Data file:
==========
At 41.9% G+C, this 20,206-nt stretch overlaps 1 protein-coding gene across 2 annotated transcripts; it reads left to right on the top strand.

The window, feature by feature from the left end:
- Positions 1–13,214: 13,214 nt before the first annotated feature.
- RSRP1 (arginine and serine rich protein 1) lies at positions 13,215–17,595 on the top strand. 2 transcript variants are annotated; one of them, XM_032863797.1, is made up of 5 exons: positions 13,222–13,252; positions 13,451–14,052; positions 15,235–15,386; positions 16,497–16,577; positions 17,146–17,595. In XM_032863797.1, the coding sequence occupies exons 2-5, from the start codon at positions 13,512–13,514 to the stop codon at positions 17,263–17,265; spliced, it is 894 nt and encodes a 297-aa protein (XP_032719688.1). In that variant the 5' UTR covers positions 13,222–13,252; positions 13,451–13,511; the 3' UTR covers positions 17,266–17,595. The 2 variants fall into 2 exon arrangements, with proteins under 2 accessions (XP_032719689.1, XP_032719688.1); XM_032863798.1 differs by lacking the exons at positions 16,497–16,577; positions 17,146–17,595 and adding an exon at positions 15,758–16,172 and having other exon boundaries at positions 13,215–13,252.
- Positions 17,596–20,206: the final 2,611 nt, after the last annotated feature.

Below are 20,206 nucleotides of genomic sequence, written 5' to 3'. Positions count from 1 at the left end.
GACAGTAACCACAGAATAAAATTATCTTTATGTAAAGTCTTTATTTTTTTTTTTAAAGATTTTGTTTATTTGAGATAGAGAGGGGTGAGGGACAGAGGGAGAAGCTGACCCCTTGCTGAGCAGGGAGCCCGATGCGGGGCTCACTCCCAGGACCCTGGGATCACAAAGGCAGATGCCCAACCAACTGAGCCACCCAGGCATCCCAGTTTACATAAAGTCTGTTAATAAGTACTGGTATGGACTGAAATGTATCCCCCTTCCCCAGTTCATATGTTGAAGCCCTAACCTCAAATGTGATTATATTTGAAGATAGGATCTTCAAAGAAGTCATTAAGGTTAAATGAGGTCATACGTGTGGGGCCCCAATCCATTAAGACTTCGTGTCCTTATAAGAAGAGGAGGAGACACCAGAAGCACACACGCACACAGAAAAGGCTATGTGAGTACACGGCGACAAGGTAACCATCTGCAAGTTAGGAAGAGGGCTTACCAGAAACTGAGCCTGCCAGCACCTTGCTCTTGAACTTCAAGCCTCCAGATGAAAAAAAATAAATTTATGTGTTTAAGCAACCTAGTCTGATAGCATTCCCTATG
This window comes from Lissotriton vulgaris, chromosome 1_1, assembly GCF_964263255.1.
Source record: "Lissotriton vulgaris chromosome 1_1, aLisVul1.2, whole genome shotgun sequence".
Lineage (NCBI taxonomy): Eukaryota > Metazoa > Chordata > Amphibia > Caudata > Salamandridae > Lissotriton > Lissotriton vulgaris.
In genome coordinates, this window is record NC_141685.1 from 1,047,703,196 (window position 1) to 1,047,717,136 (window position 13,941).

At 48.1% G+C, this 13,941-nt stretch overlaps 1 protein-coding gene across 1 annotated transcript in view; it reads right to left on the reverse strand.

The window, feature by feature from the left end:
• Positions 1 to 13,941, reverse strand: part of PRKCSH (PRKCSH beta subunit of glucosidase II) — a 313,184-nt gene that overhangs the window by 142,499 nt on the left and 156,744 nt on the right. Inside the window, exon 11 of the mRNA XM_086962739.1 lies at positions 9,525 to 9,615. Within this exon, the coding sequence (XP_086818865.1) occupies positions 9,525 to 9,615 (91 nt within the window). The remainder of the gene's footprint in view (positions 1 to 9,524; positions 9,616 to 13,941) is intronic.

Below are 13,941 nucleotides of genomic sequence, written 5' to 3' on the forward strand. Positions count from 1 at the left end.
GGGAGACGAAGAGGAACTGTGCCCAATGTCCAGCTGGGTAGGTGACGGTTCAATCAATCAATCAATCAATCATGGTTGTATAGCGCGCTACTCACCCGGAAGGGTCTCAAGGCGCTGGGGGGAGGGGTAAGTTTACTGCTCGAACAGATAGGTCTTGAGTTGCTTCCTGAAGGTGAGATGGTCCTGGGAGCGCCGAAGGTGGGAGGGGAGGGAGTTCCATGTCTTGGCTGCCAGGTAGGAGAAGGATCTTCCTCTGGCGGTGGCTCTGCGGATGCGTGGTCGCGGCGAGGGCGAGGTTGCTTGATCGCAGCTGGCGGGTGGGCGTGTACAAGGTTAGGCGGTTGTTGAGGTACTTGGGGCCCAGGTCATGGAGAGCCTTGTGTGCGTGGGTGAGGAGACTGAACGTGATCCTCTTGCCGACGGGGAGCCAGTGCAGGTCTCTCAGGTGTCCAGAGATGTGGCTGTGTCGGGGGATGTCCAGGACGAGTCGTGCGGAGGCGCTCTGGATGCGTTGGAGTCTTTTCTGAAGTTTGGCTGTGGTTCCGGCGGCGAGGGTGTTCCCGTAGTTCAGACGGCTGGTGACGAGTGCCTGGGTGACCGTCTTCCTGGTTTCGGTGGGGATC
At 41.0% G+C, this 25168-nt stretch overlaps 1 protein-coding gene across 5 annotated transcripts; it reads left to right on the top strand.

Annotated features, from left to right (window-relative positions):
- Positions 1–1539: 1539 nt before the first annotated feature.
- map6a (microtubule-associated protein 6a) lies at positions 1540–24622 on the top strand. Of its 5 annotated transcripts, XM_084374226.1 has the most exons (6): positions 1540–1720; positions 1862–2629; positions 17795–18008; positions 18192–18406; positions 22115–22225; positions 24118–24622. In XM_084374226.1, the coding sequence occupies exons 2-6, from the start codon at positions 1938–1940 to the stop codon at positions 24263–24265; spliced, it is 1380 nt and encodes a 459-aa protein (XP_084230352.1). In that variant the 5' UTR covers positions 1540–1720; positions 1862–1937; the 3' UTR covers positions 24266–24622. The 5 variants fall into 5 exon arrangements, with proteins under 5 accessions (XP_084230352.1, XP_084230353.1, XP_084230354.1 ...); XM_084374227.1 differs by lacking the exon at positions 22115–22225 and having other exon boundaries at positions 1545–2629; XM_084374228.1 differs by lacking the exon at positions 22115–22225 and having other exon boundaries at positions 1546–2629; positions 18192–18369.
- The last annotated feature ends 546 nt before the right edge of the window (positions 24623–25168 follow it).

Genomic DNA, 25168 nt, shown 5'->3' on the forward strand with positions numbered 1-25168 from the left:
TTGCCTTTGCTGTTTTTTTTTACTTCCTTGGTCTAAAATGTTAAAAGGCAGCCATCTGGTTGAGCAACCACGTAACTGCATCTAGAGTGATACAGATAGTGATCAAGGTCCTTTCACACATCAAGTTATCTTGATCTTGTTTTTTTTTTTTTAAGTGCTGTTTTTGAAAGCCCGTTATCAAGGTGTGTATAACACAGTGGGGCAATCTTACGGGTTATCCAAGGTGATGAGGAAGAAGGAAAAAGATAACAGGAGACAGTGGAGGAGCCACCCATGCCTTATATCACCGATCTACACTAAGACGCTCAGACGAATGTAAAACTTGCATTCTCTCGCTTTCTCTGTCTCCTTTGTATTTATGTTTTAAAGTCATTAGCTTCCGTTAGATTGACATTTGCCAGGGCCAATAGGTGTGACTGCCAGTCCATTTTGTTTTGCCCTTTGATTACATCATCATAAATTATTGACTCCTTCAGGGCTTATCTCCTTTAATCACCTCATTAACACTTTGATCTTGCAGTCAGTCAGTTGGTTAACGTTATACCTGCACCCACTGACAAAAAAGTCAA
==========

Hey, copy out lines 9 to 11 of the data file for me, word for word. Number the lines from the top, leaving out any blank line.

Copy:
Source record: "Lissotriton vulgaris chromosome 1_1, aLisVul1.2, whole genome shotgun sequence".
Lineage (NCBI taxonomy): Eukaryota > Metazoa > Chordata > Amphibia > Caudata > Salamandridae > Lissotriton > Lissotriton vulgaris.
In genome coordinates, this window is record NC_141685.1 from 1,047,703,196 (window position 1) to 1,047,717,136 (window position 13,941).